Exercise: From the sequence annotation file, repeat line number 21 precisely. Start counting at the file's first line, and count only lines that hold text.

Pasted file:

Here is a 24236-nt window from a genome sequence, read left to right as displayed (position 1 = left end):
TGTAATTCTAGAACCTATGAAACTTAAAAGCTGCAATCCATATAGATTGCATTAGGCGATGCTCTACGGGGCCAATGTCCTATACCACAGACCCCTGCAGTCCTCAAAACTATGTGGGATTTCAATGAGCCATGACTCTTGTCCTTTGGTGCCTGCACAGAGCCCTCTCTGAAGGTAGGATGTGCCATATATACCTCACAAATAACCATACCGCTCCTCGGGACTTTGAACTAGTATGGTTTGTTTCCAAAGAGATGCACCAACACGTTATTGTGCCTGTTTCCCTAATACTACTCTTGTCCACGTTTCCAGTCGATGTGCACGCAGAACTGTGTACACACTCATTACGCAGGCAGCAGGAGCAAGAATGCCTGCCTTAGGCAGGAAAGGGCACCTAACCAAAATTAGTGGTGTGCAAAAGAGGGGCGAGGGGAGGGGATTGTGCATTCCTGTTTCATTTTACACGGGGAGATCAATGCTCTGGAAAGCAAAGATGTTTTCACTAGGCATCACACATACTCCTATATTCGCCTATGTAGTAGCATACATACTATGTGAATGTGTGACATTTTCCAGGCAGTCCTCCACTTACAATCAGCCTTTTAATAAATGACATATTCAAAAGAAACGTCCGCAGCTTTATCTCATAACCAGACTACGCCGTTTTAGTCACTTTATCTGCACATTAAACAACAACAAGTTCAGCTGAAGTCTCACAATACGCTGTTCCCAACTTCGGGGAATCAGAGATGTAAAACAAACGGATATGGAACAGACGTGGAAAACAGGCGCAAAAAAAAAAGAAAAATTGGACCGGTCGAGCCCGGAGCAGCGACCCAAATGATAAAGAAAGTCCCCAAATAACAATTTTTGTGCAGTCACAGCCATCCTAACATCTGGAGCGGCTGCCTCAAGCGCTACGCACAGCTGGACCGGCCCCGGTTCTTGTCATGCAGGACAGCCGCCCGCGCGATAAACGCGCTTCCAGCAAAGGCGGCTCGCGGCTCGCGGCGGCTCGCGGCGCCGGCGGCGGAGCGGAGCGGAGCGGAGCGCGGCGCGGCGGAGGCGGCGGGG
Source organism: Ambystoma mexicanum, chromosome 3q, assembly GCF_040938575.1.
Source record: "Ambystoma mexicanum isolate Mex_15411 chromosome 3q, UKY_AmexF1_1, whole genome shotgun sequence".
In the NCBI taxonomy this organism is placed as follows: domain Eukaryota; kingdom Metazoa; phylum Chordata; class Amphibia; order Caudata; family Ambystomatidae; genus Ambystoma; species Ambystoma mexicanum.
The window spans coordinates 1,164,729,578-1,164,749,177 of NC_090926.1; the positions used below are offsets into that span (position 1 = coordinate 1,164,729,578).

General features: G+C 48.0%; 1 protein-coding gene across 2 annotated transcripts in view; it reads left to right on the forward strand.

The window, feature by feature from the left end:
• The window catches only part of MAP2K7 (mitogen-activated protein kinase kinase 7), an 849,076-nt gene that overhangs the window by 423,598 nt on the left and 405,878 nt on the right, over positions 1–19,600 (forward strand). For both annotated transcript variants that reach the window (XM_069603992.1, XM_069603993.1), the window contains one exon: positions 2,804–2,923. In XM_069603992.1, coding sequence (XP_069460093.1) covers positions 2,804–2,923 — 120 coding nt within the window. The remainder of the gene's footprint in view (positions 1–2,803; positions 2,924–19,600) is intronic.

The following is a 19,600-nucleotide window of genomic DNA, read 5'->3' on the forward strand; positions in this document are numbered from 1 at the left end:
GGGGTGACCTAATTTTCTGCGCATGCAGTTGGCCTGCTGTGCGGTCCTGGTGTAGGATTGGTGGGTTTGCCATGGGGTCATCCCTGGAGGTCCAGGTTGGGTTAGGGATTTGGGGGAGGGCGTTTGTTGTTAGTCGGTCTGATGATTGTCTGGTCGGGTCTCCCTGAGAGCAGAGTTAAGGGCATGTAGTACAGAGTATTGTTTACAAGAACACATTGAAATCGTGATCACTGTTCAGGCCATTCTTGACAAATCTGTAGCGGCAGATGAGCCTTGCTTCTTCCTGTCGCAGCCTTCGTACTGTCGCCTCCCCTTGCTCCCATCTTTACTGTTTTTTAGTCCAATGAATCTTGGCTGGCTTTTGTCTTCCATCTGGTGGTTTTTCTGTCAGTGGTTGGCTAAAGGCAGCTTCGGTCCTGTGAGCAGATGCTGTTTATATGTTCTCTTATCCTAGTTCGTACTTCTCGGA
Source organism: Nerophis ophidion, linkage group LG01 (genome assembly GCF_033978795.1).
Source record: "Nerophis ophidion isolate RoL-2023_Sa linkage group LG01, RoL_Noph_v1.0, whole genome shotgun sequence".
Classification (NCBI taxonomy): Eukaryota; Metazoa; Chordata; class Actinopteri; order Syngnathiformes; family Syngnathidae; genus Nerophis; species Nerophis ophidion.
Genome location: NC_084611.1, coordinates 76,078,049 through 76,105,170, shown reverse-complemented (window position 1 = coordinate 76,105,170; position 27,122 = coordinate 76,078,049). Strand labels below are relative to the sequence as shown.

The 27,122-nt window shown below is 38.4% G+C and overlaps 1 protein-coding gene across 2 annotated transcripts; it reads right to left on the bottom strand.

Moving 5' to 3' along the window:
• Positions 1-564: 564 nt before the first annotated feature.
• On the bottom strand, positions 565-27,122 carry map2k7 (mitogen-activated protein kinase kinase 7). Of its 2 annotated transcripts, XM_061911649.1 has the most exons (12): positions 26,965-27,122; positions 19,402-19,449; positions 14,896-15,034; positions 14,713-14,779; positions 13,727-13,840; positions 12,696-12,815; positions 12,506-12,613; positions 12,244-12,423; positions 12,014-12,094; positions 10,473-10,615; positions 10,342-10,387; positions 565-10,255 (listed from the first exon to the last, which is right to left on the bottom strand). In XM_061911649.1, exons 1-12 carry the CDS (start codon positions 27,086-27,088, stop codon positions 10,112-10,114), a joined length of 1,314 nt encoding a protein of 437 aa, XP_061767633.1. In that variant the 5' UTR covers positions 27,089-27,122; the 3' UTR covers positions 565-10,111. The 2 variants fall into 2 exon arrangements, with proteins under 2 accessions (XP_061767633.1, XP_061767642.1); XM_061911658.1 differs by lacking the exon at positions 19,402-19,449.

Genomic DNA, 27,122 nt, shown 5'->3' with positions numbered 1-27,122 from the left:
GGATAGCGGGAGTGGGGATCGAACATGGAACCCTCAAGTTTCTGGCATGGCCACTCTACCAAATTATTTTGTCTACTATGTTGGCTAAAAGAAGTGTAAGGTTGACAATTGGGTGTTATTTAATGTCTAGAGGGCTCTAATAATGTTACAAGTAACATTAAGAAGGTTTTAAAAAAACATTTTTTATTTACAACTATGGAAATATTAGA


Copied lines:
GGATAGCGGGAGTGGGGATCGAACATGGAACCCTCAAGTTTCTGGCATGGCCACTCTACCAAATTATTTTGTCTACTATGTTGGCTAAAAGAAGTGTAAGGTTGACAATTGGGTGTTATTTAATGTCTAGAGGGCTCTAATAATGTTACAAGTAACATTAAGAAGGTTTTAAAAAAACATTTTTTATTTACAACTATGGAAATATTAGA